Posted on Monday, 17th November 2014 by

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Throughout my federal career, I was involved in acquisition functions. I was a Contract Specialist and a Program Analyst for the Department of the Army. Acquisition functions are found in all of the agencies and branches of the military.

Acquisition Functions

Congress is responsible for the passing of the federal budget and the appropriation of funds. Once these funds are appropriated, the federal government can acquire goods and services to include real property.

The procurement process is initiated through the use of contracts. Government contracting is heavily regulated and subject to many statues and other regulations including the Federal Acquisition Regulation (FAR). All procurement activities must follow the FAR that deals with the federal contracting process.

Each branch of the military and all federal agencies have implemented additional regulations, which are derived from the FAR, and unique to that particular branch or agency’s procurement practices.

Government contracting agents are required to obligate funds, through contracts, for the procurement of goods, services, or real property. Federal employees are assigned agent responsibilities and many contract types and solicitations are used in the procurement process. The federal employee (agent) can negotiate contract terms and conditions and this is strictly controlled by the FAR and other statues.

Once a contract is negotiated, and awarded, the funds are allocated for payment. The contracting officer has signing authority as government contract agent. The agent’s authority is granted by a warrant and the agent cannot deviate from it in any way. The warrant gives the Contracting Officer authority to sign a contract up to a certain dollar amount.

Funds can’t be obligated unless funds are authorized. The Anti Deficiency Act, states that no one can obligate money to make payments on a contract unless the funds have already been authorized. The contracting officer must sign off that funds are available and authorized. They legally obligate the government for the expenditure of funds.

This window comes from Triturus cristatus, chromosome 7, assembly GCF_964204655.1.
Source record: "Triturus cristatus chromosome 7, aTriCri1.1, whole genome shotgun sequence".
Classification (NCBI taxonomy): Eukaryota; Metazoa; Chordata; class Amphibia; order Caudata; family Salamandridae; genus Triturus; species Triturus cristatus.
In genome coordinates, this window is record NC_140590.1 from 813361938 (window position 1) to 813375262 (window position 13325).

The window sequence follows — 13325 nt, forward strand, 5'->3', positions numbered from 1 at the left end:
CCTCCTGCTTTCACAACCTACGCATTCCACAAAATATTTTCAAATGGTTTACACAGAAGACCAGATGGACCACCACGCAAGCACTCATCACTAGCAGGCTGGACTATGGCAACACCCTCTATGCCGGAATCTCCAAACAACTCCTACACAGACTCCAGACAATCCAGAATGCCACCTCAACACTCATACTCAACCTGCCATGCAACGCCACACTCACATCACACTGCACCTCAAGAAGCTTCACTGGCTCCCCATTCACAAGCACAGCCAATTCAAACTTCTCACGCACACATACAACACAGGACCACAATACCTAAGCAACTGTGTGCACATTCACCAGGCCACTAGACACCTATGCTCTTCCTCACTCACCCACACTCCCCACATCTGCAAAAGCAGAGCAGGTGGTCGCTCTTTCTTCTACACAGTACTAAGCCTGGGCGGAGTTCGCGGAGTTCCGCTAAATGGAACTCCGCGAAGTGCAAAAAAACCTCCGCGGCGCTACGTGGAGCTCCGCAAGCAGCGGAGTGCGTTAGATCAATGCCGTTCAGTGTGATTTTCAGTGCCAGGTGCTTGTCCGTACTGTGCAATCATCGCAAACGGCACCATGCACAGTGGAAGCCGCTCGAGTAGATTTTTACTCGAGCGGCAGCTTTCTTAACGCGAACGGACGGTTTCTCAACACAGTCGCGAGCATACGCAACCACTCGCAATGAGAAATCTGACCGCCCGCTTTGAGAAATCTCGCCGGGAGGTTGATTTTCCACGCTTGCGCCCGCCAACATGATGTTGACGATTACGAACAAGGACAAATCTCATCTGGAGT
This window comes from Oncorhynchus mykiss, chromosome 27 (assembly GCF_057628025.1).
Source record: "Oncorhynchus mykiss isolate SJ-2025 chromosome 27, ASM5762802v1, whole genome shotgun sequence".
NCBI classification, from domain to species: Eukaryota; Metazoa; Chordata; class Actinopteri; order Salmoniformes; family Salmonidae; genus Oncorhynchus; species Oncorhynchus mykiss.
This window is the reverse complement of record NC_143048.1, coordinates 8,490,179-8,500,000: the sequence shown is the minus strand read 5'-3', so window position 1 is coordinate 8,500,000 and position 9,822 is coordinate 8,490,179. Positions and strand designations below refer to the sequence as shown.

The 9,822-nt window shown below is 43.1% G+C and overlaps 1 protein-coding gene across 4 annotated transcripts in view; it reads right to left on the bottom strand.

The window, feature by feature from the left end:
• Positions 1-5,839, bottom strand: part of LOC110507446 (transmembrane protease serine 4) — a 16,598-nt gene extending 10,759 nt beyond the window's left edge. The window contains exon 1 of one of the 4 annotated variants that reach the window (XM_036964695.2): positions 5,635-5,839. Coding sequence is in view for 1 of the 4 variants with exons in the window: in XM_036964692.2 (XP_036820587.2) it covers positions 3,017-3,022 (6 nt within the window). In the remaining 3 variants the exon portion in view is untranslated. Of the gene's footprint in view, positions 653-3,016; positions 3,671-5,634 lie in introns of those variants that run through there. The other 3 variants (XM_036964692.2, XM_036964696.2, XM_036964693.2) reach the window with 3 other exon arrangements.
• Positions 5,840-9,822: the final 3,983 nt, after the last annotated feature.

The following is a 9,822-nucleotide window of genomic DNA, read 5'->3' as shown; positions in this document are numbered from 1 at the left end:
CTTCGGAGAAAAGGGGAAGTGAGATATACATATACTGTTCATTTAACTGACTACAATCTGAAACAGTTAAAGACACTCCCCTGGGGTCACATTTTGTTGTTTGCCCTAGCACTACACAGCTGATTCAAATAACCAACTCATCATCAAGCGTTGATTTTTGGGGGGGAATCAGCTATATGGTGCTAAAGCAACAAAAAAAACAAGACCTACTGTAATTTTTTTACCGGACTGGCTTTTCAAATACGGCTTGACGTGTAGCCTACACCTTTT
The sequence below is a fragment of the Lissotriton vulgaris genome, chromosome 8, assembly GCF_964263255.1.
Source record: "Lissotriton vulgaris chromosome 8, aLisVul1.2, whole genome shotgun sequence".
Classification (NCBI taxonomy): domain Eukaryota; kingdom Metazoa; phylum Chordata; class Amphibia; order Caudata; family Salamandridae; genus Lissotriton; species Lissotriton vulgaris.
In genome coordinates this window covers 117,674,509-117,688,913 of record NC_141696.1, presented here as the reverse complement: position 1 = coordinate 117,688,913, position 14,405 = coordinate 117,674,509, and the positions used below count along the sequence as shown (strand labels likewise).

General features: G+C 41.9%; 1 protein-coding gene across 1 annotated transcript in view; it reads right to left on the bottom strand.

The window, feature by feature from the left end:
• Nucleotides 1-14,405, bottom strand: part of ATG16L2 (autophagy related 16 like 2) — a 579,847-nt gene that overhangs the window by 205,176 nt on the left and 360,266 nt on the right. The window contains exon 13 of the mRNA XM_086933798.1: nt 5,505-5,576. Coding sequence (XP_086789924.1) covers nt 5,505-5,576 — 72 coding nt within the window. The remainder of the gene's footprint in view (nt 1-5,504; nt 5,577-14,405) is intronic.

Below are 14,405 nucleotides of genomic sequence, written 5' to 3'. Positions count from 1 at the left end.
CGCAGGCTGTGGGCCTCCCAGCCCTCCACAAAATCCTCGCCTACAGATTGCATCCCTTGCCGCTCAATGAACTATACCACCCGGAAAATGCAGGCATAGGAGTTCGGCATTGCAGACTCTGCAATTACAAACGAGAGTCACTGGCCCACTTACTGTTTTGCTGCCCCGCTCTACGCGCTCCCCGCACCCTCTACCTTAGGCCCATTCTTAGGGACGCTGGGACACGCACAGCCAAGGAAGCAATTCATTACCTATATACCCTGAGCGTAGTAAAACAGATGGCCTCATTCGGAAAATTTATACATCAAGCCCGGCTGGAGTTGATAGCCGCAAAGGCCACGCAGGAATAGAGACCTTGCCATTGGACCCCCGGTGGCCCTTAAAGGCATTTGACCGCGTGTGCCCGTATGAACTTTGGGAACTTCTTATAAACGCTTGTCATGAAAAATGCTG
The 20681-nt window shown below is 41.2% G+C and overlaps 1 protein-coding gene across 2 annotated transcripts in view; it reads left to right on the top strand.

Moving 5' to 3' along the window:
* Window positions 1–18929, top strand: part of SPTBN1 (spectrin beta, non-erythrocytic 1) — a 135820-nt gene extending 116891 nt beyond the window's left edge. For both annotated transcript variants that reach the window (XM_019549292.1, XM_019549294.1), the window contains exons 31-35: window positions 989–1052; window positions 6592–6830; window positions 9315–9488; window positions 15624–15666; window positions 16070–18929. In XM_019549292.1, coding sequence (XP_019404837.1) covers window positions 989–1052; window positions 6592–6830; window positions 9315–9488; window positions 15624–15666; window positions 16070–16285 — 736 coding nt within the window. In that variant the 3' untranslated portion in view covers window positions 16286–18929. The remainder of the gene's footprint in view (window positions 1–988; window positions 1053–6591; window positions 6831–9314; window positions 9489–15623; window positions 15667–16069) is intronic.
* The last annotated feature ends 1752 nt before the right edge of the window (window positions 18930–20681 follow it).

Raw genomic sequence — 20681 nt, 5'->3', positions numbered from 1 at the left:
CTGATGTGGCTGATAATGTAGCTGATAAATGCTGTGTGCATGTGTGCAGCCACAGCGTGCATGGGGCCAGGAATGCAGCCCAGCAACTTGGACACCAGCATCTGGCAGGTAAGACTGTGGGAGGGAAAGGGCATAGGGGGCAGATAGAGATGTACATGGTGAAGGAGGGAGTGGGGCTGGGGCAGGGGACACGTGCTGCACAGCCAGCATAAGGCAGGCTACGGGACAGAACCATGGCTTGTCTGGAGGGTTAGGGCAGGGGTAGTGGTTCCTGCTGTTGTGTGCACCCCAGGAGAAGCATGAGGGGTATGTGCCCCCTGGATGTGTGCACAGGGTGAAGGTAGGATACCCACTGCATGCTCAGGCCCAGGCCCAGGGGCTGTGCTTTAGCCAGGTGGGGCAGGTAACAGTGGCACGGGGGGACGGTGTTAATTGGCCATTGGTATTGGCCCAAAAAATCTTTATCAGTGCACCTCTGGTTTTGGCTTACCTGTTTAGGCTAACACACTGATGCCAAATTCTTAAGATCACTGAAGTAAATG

Acquisitions Careers

The contract specialist is the most prevalent job category in the Acquisition career field. The job classification is GS-1102. Other procurement jobs under the GS-1102 series include contractor administrator, contracting officer, and procurement analyst. The salary range for grades GS-05-15 is $31,628.00-$149,333.00. These salaries depend upon the grade level, location, and if it is a non-supervisor or a supervisory position. You can also explore several related occupations including Purchasing GS-1105 and Procurement Tech GS-1106 jobs.

Contract Specialist Requirements

The contract specialist acts a business advisor and assists in the planning to acquire needed goods and services. Contract specialists are in high demand, especially after 9/11. The majority of the procurement activities have become technically complex and of longer duration. Contract Specialists must constantly keep up-to-date with the laws that govern procurement processes.

The contract specialist prepares the proposal package, negotiates the contract if applicable, and awards the contract. Only the contracting officer is authorized to sign and administer the contract once it is awarded. You must be a U.S. citizen to be a contract specialist.